Additionally, some VOCs are known to cause cancer in animals or are suspected to be carcinogenic in humans.

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Phenol

Phenol is a chemical that synthesizes plastics but may be used in the production of rubber and nylon.

Although it’s used in trace amounts in household items that include disinfectants, antiseptics, and even mouthwash, toxic exposure to phenol can result in a variety of health effects depending on contact duration.

Phenol exposure can cause eye, nose, and throat irritation, weakness, exhaustion, skin burns, and liver or kidney damage.

Although there has been a decline in the use of phenol in sex toy manufacturing, it’s important to check the label before purchasing those made from rubber or nylon.

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Carbon Disulfide

Carbon disulfide is a chemical used during the manufacturing process of rubber. This chemical emits a strong odor similar to ether.

Carbon disulfide exposure is most commonly found in sex toys made from rubber, although in recent years it has been used in their manufacture to a lesser degree.

Although rubber sex toys can be safe, those that emit a strong odor are best avoided.

Effects from carbon disulfide exposure include headache, dizziness, vision changes, and poor sleep, but it can harm everything from skin to eyes, blood, nerves, heart, and kidneys.

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Toluene

Toluene can be used to create rubber and may be used during the leather tanning process in sex toys made from that material.

Like VOCs, respiratory exposure to toluene may occur if using a sex toy immediately after removing it from its packaging, but it can also occur during skin contact and use.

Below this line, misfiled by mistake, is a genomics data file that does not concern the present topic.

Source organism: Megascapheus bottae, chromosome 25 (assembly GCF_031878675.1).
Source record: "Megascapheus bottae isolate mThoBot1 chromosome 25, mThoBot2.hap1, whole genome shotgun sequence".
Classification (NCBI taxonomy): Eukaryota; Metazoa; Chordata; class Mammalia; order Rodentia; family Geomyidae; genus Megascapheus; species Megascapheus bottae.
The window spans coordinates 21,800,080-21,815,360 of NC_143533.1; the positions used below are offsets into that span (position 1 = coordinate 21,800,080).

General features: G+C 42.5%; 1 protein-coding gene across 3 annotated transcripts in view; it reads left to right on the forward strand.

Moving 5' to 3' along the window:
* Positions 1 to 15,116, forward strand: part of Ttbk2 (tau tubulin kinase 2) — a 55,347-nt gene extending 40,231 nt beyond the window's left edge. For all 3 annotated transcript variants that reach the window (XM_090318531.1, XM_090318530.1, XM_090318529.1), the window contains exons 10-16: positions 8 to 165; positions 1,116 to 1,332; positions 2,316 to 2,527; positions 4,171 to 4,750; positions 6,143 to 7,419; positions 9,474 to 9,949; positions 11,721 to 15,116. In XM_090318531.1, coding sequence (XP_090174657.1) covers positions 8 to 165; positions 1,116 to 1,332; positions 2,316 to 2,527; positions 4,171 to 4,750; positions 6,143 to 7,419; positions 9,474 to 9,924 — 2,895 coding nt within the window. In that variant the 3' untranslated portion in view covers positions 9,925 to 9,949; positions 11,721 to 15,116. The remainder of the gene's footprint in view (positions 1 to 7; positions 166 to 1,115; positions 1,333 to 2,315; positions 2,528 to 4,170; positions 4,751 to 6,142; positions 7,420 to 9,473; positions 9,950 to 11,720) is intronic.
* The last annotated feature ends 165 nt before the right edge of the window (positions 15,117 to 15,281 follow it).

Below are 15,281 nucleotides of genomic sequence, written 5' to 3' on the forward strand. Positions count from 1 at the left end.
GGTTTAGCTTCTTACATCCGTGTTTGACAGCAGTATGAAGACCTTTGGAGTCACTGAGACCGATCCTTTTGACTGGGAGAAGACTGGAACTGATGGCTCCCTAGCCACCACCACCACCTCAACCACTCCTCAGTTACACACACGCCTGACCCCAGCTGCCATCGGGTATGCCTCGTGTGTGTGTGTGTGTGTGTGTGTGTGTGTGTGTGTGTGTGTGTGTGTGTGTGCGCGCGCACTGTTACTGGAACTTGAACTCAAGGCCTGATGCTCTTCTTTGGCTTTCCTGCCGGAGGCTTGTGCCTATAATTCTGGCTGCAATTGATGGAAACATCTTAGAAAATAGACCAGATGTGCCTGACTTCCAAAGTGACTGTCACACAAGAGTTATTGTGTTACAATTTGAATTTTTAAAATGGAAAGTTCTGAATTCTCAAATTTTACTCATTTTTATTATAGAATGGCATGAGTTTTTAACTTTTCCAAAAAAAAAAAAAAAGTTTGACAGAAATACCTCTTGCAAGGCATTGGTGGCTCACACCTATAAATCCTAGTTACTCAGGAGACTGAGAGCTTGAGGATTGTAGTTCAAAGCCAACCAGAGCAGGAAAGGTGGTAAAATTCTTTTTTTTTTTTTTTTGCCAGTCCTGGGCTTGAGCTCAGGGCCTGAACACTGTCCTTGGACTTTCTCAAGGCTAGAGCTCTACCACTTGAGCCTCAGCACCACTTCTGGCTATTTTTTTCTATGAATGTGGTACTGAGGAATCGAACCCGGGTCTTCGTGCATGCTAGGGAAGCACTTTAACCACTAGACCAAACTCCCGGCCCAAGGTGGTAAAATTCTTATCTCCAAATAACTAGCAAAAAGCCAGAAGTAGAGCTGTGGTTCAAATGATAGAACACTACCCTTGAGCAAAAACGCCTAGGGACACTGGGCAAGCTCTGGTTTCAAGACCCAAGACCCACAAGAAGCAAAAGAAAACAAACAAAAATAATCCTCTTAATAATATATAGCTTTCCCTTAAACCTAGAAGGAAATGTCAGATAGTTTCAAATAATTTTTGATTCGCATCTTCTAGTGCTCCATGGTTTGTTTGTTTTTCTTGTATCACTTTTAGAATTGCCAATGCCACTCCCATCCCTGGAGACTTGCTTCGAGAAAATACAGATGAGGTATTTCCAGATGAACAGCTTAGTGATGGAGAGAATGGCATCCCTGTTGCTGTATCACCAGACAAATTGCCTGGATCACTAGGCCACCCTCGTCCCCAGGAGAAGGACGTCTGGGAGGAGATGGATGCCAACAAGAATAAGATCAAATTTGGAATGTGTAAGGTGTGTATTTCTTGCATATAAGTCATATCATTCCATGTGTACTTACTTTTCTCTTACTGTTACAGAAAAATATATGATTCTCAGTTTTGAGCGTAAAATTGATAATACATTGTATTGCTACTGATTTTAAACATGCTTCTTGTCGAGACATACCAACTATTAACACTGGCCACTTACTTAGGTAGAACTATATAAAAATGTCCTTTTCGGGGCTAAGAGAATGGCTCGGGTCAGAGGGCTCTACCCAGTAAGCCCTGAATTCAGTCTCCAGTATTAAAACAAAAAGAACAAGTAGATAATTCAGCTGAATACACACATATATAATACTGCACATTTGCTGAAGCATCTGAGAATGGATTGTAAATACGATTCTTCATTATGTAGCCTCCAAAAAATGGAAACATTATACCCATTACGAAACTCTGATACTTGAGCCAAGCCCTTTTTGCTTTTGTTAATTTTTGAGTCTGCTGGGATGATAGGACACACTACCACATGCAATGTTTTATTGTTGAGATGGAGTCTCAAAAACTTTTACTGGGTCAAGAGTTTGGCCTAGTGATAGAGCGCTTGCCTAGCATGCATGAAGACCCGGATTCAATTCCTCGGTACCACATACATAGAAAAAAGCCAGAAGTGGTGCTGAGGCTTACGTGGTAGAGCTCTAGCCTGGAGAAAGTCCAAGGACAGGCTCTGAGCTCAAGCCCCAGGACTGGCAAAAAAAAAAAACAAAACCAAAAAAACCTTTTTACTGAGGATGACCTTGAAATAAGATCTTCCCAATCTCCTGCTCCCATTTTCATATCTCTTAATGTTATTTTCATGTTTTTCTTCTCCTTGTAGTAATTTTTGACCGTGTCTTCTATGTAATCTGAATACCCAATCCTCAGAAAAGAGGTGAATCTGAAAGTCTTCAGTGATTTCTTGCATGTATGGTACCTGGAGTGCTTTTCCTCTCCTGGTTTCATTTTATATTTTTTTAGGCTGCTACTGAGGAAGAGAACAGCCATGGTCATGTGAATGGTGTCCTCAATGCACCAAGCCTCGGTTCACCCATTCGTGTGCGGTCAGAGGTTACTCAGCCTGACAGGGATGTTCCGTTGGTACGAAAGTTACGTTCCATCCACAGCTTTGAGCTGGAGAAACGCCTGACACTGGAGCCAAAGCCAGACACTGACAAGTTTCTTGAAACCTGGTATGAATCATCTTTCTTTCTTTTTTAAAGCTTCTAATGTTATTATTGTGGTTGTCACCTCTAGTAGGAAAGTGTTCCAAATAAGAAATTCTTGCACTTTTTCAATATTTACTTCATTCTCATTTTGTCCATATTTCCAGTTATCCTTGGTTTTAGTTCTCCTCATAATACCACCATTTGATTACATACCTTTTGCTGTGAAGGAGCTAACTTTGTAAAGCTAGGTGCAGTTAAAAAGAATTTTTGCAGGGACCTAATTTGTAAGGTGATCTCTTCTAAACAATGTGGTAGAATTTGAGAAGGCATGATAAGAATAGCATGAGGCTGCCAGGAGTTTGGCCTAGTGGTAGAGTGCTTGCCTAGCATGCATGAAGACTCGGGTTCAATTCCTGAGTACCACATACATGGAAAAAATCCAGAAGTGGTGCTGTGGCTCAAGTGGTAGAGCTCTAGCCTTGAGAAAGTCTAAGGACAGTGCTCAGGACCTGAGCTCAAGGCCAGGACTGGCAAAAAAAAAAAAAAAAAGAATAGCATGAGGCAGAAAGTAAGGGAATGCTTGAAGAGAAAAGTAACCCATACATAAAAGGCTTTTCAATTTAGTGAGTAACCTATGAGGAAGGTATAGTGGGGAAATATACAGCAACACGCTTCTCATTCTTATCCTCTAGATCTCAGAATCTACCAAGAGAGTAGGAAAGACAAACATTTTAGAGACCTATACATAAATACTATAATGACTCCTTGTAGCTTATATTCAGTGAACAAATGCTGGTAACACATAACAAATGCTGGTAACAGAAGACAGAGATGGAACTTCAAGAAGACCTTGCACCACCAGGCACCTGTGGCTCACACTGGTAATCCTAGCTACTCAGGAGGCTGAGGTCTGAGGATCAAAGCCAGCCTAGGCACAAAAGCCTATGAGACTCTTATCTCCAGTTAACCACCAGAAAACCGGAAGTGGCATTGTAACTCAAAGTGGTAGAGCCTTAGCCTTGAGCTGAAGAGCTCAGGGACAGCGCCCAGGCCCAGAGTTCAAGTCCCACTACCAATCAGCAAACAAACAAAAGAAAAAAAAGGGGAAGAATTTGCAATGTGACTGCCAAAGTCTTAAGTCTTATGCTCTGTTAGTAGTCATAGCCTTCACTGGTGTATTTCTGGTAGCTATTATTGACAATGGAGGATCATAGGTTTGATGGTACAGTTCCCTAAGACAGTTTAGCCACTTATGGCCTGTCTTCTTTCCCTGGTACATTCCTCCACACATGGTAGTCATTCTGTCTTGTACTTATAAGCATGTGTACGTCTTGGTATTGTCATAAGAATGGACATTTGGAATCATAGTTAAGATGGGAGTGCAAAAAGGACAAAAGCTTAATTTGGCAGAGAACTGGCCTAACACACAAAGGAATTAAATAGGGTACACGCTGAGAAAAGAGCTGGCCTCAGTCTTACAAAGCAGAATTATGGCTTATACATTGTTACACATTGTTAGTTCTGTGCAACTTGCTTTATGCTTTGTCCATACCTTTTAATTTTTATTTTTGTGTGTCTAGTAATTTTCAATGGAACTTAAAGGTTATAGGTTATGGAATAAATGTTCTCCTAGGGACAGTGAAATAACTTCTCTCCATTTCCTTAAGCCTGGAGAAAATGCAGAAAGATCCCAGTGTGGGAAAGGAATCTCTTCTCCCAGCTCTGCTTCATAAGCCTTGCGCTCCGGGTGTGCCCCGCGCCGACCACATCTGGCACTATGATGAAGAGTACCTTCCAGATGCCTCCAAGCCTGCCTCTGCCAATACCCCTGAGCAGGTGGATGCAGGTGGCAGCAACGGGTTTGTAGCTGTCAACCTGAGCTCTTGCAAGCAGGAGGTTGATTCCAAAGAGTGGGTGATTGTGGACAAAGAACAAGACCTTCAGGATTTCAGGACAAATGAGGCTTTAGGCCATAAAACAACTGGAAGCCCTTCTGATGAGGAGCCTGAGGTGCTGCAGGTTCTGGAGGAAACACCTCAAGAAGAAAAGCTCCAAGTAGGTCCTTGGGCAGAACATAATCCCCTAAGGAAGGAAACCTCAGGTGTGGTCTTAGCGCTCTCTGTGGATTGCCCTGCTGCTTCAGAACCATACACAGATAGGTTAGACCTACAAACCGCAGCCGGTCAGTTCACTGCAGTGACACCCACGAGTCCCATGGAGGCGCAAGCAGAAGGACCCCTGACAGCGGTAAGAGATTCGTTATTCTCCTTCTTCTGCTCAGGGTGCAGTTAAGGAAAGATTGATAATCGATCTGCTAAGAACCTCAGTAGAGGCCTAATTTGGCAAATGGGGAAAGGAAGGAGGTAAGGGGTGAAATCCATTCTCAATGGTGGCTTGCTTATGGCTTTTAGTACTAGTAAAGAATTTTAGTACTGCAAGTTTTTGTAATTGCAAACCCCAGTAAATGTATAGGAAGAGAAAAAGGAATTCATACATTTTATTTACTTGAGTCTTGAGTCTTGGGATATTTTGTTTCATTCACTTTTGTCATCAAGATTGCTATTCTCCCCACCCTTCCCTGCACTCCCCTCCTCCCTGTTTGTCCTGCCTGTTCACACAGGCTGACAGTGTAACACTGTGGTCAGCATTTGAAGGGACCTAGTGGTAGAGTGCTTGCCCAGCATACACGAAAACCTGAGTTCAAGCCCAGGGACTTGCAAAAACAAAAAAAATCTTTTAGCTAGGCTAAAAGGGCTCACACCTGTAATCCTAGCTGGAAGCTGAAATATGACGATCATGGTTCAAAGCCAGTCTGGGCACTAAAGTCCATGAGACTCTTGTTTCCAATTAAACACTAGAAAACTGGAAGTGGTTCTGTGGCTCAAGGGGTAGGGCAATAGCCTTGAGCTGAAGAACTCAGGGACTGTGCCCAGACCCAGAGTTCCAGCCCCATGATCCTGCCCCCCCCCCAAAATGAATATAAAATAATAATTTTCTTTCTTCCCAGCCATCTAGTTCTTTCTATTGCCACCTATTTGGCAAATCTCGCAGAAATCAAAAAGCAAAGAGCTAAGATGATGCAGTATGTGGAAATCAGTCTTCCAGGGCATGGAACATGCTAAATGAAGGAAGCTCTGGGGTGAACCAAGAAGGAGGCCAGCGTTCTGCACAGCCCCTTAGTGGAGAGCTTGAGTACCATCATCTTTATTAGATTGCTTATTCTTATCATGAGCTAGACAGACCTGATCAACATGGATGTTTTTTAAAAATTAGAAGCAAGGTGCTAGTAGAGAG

Effects of toluene exposure can include throat, eye, or nose irritation, dizziness, cognitive impairment and reduced reaction time, numbness in the hands or feet, damage to reproductive organs, and pregnancy loss.

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Cadmium

Cadmium is a heavy metal with severely toxic effects on humans.

Although it might seem like cadmium might only be found in metal sex toys, the truth is that it may be used as a plastic softener and to create yellow, red, and brown pigmentation in some paints.

Does this mean that you should avoid all sex toys that are yellow or red?

No — but it is worth checking the product label to make sure any pigment isn’t cadmium-based, particularly if you’re not purchasing the toy from a trusted brand.

Cadmium exposure can affect multiple organs and is carcinogenic.

Short-term exposure to cadmium can result in flu-like symptoms that include fever, chills, and muscle pain. Long-term exposure to low levels of cadmium can result in lung, kidney, and bone disease.

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Thermoplastic Rubber & Elastomer (TPR/TPE)

Thermoplastic rubber (TPR) and thermoplastic elastomer (TPE) are terms describing a combination of thermoplastic and rubber.

This combo can create materials ranging from very soft to feeling like hard plastic, but they’re less expensive to work with on the manufacturing side of things.

Sex toys made from TPR and TPE often mimic the feel and texture of human skin and some may resemble silicone.

In fact, TPR is sometimes called “fake silicone.”

Sex toys made from TPR and TPE are said to be long-lasting when given proper care.

So is TPE safe? What about TPR?

The bad news is that TPR and TPE sex toys will break down over time — especially if left uncovered or in an environment that isn’t temperature-controlled.

Although TPR and TPE are free from phthalates, they are porous materials. As such, they are difficult to clean thoroughly and nearly impossible to fully sanitize.

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Rubber

Rubber, which is widely used in a variety of products including sex toys, isn’t inherently dangerous but it can cause allergic reactions in those with a latex allergy.

Particularly if you are especially sensitive to latex, always make sure to choose latex-free and body-safe toys.

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Jelly Rubber